Ever since the invention of Braille — and even before that — blind individuals have relied on touch as a means to learn.
That's why educators and researchers decided to apply the same method of learning to sex education, with the help of 3D-printed models of human genitalia.
The only problem? The current commercial models available run at least $450 apiece. Public schools — where 90% of blind students attend — simply don't have the money to spend on these models, especially when public schools typically only see one or two blind students a year in their classrooms.
Dr. Gaylen Kapperman and Dr. Stacy Kelly, professors and researchers at Northern Illinois University, reached out to Benetech, a non-profit that creates technology for social benefit, to collaborate on more affordable models that educators can use in classrooms.
"It has been a well-accepted axiom in the vision community that individuals who are blind need to 'touch' models of objects to enhance genuine learning," Dr. Kapperman told Revelist in information provided by Benetech. "In the area of sex education, that translates to the use of models which replicate the female and male genitalia."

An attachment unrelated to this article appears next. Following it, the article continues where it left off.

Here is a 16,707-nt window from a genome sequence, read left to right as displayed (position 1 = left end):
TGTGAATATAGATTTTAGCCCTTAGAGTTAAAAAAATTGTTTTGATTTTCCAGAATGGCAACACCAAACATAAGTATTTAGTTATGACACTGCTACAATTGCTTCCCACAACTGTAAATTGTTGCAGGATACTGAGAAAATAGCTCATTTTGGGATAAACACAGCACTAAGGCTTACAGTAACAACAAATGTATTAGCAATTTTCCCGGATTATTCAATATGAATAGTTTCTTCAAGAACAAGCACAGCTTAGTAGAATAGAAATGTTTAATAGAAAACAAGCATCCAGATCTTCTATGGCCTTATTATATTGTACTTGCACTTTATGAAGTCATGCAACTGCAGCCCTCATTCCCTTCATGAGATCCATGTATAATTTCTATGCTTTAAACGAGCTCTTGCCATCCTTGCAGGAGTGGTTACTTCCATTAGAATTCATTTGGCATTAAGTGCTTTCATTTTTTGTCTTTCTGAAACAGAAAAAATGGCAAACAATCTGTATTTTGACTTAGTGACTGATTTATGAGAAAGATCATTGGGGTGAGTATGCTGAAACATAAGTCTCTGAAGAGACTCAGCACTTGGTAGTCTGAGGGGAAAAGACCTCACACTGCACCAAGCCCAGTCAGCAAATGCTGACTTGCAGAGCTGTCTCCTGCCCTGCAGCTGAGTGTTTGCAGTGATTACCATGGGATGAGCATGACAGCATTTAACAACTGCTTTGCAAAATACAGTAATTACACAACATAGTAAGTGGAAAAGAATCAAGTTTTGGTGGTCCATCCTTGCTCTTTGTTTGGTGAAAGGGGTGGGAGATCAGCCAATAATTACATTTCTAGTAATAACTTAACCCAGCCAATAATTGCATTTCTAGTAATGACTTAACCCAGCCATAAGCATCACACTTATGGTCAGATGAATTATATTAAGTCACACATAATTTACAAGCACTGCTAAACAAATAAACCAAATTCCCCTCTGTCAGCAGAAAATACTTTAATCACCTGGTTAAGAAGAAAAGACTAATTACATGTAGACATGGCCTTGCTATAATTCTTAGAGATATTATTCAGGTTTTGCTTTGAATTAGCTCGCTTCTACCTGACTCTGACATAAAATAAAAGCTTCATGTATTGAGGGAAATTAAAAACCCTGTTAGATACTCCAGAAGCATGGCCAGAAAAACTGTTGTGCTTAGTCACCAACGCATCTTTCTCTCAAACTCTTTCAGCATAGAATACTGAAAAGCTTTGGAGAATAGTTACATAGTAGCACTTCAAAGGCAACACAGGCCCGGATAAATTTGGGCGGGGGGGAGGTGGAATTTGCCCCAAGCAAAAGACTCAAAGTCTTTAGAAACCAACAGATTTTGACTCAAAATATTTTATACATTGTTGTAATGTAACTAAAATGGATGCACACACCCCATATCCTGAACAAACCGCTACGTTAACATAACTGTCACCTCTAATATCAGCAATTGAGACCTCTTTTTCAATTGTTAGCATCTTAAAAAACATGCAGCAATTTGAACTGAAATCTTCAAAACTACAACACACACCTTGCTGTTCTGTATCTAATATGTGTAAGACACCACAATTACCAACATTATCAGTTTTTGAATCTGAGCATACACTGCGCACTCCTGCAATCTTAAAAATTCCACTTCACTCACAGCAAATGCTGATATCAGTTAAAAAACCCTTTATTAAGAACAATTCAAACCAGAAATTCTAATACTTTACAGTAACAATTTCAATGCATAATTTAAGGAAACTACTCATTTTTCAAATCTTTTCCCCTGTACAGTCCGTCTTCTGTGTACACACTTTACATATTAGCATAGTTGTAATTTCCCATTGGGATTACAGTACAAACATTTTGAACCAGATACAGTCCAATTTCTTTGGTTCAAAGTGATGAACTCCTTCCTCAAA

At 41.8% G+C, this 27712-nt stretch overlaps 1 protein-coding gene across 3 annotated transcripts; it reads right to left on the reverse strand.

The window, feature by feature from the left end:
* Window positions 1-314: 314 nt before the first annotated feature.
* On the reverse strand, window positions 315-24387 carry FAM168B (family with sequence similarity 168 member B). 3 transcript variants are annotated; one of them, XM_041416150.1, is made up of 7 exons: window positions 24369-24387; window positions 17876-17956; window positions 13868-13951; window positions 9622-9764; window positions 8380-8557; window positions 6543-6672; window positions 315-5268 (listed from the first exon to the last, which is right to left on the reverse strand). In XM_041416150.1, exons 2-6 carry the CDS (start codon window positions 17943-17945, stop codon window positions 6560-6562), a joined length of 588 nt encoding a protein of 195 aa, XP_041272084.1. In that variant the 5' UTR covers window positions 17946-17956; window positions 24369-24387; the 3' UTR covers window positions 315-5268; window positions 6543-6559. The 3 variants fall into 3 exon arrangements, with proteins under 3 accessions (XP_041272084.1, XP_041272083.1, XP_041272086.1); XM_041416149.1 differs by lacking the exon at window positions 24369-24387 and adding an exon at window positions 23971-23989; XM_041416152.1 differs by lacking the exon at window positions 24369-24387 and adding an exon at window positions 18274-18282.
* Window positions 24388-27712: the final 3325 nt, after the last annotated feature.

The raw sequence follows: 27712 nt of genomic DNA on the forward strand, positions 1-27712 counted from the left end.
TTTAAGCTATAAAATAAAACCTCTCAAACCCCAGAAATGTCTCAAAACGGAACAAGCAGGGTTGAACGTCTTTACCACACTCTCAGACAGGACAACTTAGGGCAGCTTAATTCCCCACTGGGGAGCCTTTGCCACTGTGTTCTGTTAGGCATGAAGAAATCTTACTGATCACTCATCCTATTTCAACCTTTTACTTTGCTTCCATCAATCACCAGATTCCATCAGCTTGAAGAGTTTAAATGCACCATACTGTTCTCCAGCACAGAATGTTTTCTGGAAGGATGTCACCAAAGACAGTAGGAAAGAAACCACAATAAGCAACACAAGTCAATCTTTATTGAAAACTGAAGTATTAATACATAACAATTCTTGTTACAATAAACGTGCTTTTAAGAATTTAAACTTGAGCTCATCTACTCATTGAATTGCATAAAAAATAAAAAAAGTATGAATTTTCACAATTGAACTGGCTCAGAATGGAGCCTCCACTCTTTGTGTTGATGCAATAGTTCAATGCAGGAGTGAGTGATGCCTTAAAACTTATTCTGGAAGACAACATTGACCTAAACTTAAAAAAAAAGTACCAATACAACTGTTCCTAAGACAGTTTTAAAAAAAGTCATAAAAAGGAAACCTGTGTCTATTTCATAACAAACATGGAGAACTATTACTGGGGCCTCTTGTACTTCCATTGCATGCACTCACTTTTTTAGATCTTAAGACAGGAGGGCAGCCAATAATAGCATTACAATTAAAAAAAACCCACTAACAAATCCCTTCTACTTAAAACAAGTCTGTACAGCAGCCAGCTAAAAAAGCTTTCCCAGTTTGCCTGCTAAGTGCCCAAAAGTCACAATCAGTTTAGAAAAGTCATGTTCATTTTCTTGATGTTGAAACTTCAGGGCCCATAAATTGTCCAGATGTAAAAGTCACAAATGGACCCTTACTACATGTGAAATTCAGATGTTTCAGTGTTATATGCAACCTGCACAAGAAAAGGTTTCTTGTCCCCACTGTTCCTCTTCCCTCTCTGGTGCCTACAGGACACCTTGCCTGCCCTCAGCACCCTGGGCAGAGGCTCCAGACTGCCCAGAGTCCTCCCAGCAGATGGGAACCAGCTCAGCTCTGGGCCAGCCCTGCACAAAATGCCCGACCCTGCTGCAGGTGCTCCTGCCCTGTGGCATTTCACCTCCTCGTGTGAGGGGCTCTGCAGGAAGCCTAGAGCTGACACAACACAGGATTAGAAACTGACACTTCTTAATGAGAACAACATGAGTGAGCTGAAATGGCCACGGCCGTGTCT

"After hearing about the barriers blind students have [to] accessing sex education, we thought that we might be able to leverage 3D printing technology to create models that are faster, cheaper, and customizable to meet their needs," said Dr. Lisa Wadors Verne, Benetech’s program manager of education, research and partnerships.
The way educators plan to implement the 3D models in the classroom are to give visually impaired students the opportunity to learn with the models beforehand. Later, they will join their sighted classmates, who primarily learn through photos and videos, for the rest of the sex ed curriculum.
This enables blind students to learn in a way that works better for them without feeling excluded from their fellow students.
The use of realistic penis and vagina models that students explore through touch may seem, naturally, a bit controversial for some, but not only do schools for the blind suggest it, they encourage it.
Jeff Migliozzi, a teacher at the Perkins School for the Blind, said it’s crucial to be direct and explicit when explaining sex to blind students, including "explaining about the body parts, explaining how they work, explaining what they look like, explaining where they are exactly … and [using] the correct names."
And, yes, that includes using models to teach.
"Knowledge is power, and knowledge about one's body means that you have control over one's body," Migliozzi said. "We want them to know that this is what people are talking about."
Benetech and NIU plans to introduce their new 3D-printed models into pilot classrooms in the spring of 2017.